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Can ChatGPT Accelerate Social Science Research? 

Yale SOM’s Balázs Kovács and his co-authors spent years designing a computer-based method to measure “typicality.” In a new study, they found that ChatGPT could duplicate their results at a fraction of the cost.

An illustration of researchers watching a robot write on a blackboard
  • A Passionate Startup Pitch Is Powerful—But Can Be Misleading

    According to a new study co-authored by Yale SOM’s Song Ma, those with cheerful and enthusiastic presentations are more likely to get venture capital funding—and less likely to build successful ventures.

    An illustration of an entrepreneur leaping in the air and wearing pom-poms while presenting
  • To Reach Weight-Loss Targets, Start with Small Goals

    Drawing on data from a weight-loss app, Yale SOM’s Kosuke Uetake and his co-author found that setting small goals and changing them frequently helped dieters reach their long-term goals.

    An illustration of a mountain with a path marked by small flags and a large flag at the top.
  • Online and Off, We Are Drawn Toward Those with Similar Writing Styles

    Both online and in-person friendships are more likely to develop between people who have similar linguistic styles, according to a new study co-authored by Balázs Kovács at Yale SOM.

    An illustration of overlapping profiles
  • We’re More Likely to Stick to Decisions Rooted in Emotions

    Should you trust your gut? A new study co-authored by Yale SOM’s Taly Reich finds that decisions made on the basis of feelings hold up longer in the face of new information than decisions made deliberately and rationally.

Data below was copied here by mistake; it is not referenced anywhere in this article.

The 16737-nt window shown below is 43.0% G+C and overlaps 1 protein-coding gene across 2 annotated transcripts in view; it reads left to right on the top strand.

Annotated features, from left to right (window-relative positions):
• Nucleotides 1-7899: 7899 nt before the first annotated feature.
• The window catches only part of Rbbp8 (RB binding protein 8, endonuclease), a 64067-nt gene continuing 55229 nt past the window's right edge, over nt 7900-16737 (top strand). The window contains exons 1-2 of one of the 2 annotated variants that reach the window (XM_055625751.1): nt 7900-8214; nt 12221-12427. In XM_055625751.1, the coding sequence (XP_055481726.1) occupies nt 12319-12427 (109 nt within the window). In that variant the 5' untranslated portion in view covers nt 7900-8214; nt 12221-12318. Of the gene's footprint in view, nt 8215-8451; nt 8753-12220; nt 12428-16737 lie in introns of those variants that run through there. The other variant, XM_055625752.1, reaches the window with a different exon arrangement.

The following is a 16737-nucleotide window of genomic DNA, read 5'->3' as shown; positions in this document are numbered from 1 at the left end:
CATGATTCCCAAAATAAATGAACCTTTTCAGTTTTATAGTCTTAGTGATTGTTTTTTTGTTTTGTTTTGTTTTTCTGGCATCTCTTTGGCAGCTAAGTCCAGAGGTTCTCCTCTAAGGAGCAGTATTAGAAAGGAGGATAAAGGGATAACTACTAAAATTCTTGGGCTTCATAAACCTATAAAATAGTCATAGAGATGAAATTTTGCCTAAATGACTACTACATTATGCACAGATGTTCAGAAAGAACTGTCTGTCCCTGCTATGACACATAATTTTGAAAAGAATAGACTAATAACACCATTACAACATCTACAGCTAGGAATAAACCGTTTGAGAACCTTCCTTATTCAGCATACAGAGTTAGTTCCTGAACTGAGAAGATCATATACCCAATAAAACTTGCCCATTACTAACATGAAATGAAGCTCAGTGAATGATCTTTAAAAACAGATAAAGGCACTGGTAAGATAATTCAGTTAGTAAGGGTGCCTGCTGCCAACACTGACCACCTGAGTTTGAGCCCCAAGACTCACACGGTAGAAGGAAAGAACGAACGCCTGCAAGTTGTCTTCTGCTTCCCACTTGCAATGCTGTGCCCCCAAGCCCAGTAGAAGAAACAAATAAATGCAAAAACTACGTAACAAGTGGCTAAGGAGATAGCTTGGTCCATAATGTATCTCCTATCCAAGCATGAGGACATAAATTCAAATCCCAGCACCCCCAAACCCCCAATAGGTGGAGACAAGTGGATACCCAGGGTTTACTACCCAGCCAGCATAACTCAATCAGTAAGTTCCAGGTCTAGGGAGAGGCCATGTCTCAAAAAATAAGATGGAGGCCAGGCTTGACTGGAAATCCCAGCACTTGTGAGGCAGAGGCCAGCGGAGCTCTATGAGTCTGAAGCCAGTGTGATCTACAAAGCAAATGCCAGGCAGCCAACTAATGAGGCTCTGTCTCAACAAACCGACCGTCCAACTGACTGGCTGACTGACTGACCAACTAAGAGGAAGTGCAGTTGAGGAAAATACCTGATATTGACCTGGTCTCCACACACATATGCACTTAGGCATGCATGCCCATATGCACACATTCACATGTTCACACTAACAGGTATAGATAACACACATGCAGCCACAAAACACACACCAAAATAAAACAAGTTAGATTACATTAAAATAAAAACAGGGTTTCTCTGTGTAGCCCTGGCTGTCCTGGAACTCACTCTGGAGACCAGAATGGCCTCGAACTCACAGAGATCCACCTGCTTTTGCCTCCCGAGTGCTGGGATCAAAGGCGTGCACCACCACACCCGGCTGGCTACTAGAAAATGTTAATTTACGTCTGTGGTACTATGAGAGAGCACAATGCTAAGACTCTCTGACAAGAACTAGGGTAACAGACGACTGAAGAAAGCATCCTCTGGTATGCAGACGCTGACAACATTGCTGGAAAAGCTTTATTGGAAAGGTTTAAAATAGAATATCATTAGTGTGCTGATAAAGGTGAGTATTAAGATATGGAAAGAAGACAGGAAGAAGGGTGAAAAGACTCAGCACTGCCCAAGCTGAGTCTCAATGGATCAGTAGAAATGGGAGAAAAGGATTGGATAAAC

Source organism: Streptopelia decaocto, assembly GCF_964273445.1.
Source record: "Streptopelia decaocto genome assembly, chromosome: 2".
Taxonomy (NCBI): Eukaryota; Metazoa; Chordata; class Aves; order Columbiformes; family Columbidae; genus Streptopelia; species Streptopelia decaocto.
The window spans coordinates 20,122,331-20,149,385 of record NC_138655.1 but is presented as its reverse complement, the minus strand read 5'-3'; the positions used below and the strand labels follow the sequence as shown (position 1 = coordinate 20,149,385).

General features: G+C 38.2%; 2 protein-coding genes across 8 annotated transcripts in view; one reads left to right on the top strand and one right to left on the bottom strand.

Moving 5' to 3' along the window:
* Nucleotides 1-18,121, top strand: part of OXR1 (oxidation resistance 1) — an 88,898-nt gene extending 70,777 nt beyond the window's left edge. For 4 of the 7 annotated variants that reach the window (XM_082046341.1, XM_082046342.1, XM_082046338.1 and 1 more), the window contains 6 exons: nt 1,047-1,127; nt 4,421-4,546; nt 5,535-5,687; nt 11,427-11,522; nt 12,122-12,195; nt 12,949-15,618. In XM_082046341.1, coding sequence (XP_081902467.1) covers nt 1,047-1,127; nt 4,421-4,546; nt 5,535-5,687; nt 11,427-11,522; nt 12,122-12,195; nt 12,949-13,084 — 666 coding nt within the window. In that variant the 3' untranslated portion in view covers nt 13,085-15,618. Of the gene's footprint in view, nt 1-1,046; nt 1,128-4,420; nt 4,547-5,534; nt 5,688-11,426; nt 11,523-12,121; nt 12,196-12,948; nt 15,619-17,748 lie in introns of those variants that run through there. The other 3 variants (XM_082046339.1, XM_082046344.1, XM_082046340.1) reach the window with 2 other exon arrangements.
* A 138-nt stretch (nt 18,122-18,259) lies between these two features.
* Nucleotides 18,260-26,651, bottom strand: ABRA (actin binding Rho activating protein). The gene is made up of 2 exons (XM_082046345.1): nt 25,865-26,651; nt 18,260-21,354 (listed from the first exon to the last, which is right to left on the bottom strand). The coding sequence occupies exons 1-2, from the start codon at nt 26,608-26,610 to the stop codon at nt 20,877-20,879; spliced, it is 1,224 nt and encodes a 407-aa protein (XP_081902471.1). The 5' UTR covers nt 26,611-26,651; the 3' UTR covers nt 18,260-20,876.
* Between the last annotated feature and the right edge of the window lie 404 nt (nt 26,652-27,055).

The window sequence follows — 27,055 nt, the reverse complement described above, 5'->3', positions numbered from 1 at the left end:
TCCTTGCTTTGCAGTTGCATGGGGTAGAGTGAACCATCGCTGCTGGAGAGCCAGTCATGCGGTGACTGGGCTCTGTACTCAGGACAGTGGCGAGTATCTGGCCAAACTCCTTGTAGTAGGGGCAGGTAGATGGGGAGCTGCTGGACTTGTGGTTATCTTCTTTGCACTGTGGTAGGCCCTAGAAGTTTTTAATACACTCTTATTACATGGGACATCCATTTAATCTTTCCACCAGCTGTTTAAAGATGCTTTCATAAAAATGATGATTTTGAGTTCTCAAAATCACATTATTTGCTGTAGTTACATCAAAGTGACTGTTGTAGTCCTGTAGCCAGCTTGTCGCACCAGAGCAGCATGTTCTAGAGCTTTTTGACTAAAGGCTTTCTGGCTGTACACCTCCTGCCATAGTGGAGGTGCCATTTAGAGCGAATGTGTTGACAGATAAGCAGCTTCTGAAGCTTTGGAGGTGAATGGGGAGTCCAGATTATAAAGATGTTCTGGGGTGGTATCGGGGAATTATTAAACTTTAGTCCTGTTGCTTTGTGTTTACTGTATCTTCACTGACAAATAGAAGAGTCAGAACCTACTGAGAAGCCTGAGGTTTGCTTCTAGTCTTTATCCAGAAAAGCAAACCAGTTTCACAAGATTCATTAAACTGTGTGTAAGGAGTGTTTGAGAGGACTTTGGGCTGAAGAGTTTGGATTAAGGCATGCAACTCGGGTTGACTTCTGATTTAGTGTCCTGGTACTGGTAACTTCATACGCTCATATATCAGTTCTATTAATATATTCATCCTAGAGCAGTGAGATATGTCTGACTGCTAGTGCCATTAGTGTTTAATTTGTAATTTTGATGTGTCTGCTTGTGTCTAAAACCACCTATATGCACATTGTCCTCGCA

Two paths diverging in a forest
  • When Charitable Organizations Thank Donors, Should They Ask for More?

    For charitable organizations that rely on donors for financial support, there is a delicate art to asking for gifts and expressing gratitude.

    Speech bubbles reading "Thank you!" and "Just one more thing..."
  • How Will We Tell the Story of COVID-19?

    We asked Yale SOM’s Robert Shiller, whose latest book is 'Narrative Economics,' to tell us what collective stories are forming around the pandemic and what they might mean for our economic future.

    Parents waiting to receive meals at Byrd Middle School in Sun Valley, California, on April 17, 2020. Photo: Irfan Khan/Los Angeles Times via Getty Images.
  • Narrative Economics: How Stories Go Viral

    Nobel Prize-winning Yale economist Robert Shiller examines how the stories we tell about our lives and our society can spread from person to person, changing shared perceptions of events and shaping economic behavior.

    Robert Shiller superimposed over images of newspapers from during the global financial crisis
  • Why a Pandemic Leads to Panic Buying

    We asked Yale SOM’s Nathan Novemsky, an expert in the psychology of judgment and decision-making, for his thoughts on how consumers are behaving during the COVID-19 pandemic and how they’re likely to view companies’ actions in the aftermath.

    A shopper confronting empty shelves at a grocery store in Wassenaar, The Netherlands, on March 14, 2020. Photo: Michel Porro/Getty Images.
  • New Study Shows that Trust Can Last

    A new study co-authored by Yale SOM’s Florian Ederer explores how the trust we place in one another is affected by our ability to communicate and by the passage of time.

    Illustration of two people with pockets full of money shaking hands in front of clock
  • How Not to Hate the Holidays 

    We asked Nathan Novemsky, a social psychologist and a professor of marketing at Yale SOM, what the research says about avoiding tension and creating positive memories.